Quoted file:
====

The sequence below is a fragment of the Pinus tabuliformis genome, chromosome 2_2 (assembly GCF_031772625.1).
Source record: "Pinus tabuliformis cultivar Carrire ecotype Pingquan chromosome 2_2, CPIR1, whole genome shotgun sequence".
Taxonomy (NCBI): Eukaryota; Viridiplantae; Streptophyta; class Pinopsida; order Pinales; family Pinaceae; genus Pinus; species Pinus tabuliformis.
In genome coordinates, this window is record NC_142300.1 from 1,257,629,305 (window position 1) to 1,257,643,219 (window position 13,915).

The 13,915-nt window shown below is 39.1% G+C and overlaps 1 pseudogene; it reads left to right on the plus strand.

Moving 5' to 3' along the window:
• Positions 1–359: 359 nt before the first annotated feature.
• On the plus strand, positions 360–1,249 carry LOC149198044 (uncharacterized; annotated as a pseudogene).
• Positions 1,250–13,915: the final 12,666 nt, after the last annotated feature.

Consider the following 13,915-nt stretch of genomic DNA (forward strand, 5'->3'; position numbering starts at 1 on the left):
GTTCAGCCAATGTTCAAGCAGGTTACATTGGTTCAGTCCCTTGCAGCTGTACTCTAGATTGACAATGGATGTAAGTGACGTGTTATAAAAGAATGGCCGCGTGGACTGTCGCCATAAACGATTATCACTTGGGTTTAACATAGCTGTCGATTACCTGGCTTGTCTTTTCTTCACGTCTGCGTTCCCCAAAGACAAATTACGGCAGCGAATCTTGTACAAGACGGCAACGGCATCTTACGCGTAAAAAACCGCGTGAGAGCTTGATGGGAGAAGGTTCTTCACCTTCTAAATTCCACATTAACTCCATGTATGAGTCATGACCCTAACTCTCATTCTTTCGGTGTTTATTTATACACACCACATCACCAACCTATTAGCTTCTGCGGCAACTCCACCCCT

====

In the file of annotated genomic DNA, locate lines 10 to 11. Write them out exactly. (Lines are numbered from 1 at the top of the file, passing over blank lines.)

Consider the following 13,915-nt stretch of genomic DNA (forward strand, 5'->3'; position numbering starts at 1 on the left):
GTTCAGCCAATGTTCAAGCAGGTTACATTGGTTCAGTCCCTTGCAGCTGTACTCTAGATTGACAATGGATGTAAGTGACGTGTTATAAAAGAATGGCCGCGTGGACTGTCGCCATAAACGATTATCACTTGGGTTTAACATAGCTGTCGATTACCTGGCTTGTCTTTTCTTCACGTCTGCGTTCCCCAAAGACAAATTACGGCAGCGAATCTTGTACAAGACGGCAACGGCATCTTACGCGTAAAAAACCGCGTGAGAGCTTGATGGGAGAAGGTTCTTCACCTTCTAAATTCCACATTAACTCCATGTATGAGTCATGACCCTAACTCTCATTCTTTCGGTGTTTATTTATACACACCACATCACCAACCTATTAGCTTCTGCGGCAACTCCACCCCT